The Art of Mindful Emotions

Part of the reason why political discourse is so broken in Universities and the society at large is because people tend to blame the other people for the unpleasant emotions that others trigger in them. When our emotions get triggered by something that is happening we have to stop and ask ourselves, “Do I do well to get triggered?” 

This Monday, we were discussing Jonah 4. Jonah 4:4 “Do you do well to be angry?” (ESV) stood out to me. It seemed to me that God was, in this ESV translation, phrasing the question from the point of view of Person-Centered Therapy (PCT). God’s approach is a very patient way of dialogue than a critical way of judging. God-like, in this case, the PCT therapist will attempt to try to look at the problem from the point of view of the client and try to ask questions that places the agency on the client.

Angering is a Verb:

Often when I think someone is making me angry, I think that the problem is with the other person. A PCT therapist will tell me that I am not angry at someone bur rather that I am allowing myself to angry or I am angering. The PCT phrasing, of making angering into a verb, puts the agency/responsibility for being angry on me. In many ways, God is doing this with Jonah.

God, in asking Jonah to prophesy destruction of Nineveh and then deciding to have mercy, changed the rules of the game on Jonah. Then, Jonah’s prophetic career was on line. One may be able to empathize with Jonah for being angry at God. But God helps Jonah see that he alone was responsible or how he was feeling and asks Jonah if that is what he really wants.

Anger vs Empathy:

Anger and empathy do not go together. When one is angry one cannot empathize with others. Jonah was angry that his prophetic reputation was at stake because God changed he rules of the game. In that anger he couldn’t empathize with the Ninevites. He couldn’t see that in his reputation being at stake, as in the failure of his prophetic word, meant that a whole city of over a 100 thousand people were being saved. His anger blinded his ability for empathy.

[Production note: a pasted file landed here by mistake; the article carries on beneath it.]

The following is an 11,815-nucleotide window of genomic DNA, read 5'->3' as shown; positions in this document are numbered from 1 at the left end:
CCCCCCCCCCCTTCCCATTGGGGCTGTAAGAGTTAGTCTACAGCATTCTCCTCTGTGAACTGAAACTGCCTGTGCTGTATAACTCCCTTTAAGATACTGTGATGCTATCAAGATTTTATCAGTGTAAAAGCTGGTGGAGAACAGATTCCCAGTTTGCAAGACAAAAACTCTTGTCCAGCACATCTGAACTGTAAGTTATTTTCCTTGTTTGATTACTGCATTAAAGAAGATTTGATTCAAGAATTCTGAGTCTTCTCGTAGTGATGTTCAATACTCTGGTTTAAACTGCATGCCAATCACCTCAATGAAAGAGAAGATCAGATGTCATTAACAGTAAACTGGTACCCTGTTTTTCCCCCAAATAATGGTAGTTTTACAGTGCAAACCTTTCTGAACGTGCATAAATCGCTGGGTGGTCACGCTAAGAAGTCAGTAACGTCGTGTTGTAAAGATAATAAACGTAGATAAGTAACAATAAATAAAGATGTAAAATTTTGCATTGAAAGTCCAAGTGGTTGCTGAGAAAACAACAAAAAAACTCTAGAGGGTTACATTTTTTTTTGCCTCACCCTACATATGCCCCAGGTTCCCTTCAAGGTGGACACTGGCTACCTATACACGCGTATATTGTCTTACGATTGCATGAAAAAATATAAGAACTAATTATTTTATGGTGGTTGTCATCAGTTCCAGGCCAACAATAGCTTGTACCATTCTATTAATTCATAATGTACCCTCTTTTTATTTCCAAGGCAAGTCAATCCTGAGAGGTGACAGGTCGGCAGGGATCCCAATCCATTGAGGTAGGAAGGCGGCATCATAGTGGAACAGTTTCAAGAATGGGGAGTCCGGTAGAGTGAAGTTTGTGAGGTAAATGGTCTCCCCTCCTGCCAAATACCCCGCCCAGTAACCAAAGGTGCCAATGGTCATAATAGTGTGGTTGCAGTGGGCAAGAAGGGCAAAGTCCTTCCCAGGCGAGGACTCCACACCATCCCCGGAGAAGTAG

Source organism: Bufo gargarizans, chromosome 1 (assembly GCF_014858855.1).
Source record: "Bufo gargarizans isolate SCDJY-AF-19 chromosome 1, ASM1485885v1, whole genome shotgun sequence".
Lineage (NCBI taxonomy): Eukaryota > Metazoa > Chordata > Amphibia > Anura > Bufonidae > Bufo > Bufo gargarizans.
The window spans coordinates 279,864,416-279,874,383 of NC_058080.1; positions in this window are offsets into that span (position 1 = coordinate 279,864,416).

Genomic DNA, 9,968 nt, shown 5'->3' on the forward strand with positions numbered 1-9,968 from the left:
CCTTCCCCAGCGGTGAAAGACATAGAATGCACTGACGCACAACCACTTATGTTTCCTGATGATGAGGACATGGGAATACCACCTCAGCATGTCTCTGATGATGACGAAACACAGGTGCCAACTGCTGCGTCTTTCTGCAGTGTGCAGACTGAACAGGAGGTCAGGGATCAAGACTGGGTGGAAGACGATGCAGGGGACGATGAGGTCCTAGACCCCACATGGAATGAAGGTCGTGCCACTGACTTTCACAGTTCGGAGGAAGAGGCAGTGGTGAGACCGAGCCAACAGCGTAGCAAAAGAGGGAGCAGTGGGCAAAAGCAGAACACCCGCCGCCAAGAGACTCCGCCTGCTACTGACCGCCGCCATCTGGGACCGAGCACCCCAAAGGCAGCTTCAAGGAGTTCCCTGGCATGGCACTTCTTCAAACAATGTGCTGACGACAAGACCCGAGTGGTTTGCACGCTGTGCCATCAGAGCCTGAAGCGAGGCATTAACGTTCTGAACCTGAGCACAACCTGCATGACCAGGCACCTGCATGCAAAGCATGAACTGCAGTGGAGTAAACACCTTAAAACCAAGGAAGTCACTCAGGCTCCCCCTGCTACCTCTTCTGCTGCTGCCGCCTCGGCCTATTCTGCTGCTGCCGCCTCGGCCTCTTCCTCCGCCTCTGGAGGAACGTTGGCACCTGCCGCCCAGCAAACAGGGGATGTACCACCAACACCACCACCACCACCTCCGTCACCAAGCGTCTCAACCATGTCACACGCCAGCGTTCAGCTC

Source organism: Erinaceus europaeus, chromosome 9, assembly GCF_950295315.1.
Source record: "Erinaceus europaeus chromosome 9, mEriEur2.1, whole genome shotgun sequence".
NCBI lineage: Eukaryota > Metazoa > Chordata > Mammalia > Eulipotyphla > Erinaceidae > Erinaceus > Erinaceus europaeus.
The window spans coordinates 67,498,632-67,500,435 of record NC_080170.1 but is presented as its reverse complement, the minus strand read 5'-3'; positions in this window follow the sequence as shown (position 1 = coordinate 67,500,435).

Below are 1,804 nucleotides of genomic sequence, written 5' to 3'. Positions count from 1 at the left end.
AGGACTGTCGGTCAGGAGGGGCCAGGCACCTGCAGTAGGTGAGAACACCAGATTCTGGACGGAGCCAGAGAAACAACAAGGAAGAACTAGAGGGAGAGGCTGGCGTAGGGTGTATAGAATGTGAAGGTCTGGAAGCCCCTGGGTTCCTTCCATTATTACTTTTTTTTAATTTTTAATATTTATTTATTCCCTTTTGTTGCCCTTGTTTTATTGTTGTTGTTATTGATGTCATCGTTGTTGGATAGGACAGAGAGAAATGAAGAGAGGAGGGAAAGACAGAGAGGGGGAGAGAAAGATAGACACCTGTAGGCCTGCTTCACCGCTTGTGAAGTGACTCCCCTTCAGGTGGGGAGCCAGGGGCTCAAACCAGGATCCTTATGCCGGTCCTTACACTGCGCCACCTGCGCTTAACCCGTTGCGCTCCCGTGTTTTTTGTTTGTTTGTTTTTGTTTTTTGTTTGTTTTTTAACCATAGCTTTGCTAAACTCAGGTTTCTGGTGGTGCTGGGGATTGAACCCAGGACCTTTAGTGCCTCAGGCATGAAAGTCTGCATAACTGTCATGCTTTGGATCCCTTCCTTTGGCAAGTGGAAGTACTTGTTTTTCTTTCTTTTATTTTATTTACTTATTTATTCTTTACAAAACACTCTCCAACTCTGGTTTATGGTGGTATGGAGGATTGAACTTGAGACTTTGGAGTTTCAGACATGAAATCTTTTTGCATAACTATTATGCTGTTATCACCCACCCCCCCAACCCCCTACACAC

Mindful Emotions:

No amount of reasoning about saving people would have moved Jonah as long as he was stuck angry. So God had to first of all ask him to pay attention to his anger and question if his allowing himself to get angry helps at all. The point of God’s question was to get Jonah to be more mindful about his emotions and its broader impact. Only after increased mindfulness does God go on to talk about His heart and mercy for the Ninevites.

This lesson of being mindful of our emotions as a way of raising our ability to listen and be empathic is critical for personal relationships and for communal cohesiveness. Part of the reason why political discourse is so broken in Universities and the society at large is because people think it is ok blame others for the unpleasant emotions that others trigger in them. When our emotions get triggered by something that is happening we have to stop and ask ourselves, “Do I do well to get triggered?”

Someone may ask, isn’t there a rightful place for righteous anger. Yes, there is, but not when the need of the hour is more thoughtfulness, deliberation and listening. If you see someone abusing/hurting a weak person, then that is a place to allow one’s adrenaline and indignation to fuel an act in defense of the weak. Here is where the art of mindful emotions comes. Wisdom is in knowing when to allow one’s emotions rush into action and when to step back to listen. My sense is this – more than ever our society needs God-like thoughtful empathic dialoguers, than Jonah-like quick-triggered volatile reactionaries, both on the alt-Right and the violent-Left!

Author: Emmanuel R Paulpeter

I am a writer, spiritual director, life coach and a Church Planter who love all things pop culture, theology and spirituality.

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